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All you need are a bunch of apples and some kitchen staples to make the coziest dessert of orchard season. That's why we're revisiting this baked apples post—because you can serve them for breakfast, serve baked apples for dessert, and hope that autumn never ends.
The concept of food-cum-serving vessel is, in my humble opinion, generally not a good idea.
- Exhibit A: The bread bowl. Soggy, inconquerable, and inevitably messy.
- Exhibit B: The stuffed pepper. Soggy, flavor-leached, and droopy.
- Exhibit C: The zucchini boat. Soggy, not at all nautical, and -- as much as I wish it were a mythic creature—very real.
But I make an exception for baked apples. Yes, the apples lose their characteristic crispness. Gone is the crunch we're seeking when we turn to the Pink Lady or the Honeycrisp. Yet this texture is reincarnated in the apples' stuffing, where chewy oats and crunchy nuts come together in a beautiful union. It's nothing like the saggy stuffed pepper or the chili-filled bread bowl, which (to me, at least) are a practice in sog-on-sog. And the apples don't lose any of their flavor, either. Bake them in apple cider or apple juice and you'll come away with the most apple-y apples you've ever tasted.
While I would be a fool to challenge Her Majesty The Apple Pie, who reigns supreme over all other apple desserts, baked apples are a solid choice when you don't feel like stressing out over sticky pie dough. Baked apples will take you directly to the best part of eating an apple crisp -- when the chunky topping and the soft, sweet apple insides come together as one, sharing the space on your spoon in a polyphony of textures and flavors. This process is, of course, facilitated by ice cream.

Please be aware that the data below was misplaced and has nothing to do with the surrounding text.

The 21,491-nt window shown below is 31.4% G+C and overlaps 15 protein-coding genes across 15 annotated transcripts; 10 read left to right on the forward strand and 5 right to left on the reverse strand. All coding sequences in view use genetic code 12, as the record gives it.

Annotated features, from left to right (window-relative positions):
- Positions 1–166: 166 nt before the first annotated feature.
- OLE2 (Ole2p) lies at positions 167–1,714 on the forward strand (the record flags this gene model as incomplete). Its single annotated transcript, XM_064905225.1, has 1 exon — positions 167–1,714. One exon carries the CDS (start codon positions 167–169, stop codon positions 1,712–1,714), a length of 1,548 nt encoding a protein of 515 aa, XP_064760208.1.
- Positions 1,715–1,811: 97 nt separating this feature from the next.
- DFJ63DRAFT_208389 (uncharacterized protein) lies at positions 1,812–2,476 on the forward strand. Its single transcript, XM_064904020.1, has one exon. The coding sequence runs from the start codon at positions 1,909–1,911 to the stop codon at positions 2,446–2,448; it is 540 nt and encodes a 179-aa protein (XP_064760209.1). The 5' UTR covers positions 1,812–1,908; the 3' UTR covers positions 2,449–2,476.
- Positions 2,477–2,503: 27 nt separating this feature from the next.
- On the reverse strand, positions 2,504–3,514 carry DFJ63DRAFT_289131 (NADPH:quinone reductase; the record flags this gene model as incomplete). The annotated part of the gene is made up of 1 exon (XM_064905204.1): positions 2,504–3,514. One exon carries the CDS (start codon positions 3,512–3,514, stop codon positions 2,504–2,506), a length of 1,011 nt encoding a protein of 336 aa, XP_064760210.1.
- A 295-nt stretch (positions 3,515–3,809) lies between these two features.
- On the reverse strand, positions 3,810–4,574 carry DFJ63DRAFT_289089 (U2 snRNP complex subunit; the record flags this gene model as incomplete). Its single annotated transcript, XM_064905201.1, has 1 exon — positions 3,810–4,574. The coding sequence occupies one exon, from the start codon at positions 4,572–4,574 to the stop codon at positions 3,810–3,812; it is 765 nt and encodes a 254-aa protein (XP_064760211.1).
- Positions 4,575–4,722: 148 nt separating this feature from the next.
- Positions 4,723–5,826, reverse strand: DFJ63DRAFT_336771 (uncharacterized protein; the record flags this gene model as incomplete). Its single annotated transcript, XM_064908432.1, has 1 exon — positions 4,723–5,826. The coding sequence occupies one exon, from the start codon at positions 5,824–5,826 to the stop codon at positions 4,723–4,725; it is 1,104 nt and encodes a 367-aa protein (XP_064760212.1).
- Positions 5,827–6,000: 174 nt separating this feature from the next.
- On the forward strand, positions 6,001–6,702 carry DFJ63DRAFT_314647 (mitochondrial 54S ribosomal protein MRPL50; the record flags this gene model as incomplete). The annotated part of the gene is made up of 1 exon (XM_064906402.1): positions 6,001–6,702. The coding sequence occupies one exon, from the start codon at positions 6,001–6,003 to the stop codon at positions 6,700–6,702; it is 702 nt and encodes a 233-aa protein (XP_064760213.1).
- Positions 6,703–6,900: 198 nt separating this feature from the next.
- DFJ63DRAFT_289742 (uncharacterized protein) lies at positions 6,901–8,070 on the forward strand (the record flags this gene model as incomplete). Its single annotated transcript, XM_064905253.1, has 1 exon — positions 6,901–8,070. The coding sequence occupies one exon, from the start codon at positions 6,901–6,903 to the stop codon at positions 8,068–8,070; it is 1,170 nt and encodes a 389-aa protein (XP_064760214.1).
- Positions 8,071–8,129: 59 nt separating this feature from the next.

Here's how to get there—in only 6 steps (including eating):
1. Compile your ingredients. Apples are, of course, the most important element. I used some beautiful specimens (Macouns, Jonamacs, and Spartans, specifically) from a local orchard that had been leftover from a photoshoot. Most sturdy baking apples, whether you've picked them yourself or shuttled them home from the grocery store, will work just fine (more advice here!).
You'll also need all the ingredients you'd put in a typical crumble: cold butter, flour, oats, sugar, cinnamon, nuts, and dried fruit. Dig out some liquid sweetener (I used maple syrup) and some type of baking liquid (I used apple cider, but you could go with apple juice, another type of fruit juice, or even water).
2. Now ready your apples. Leave the skins on (they'll act as floodgates for the gooey apple insides), but remove the stem and the core. You can use a melon baller, a paring knife, or an aggressive spoon. You want a big enough cavity that you'll be able to get a good amount of stuff in the apple, but be sure to leave some of apple flesh, too. It's really the balance that makes baked apples a thing of wonder.
More: We've got everything that you could want for apple picking season—from pie plates to bushel and peck baskets—all in one place.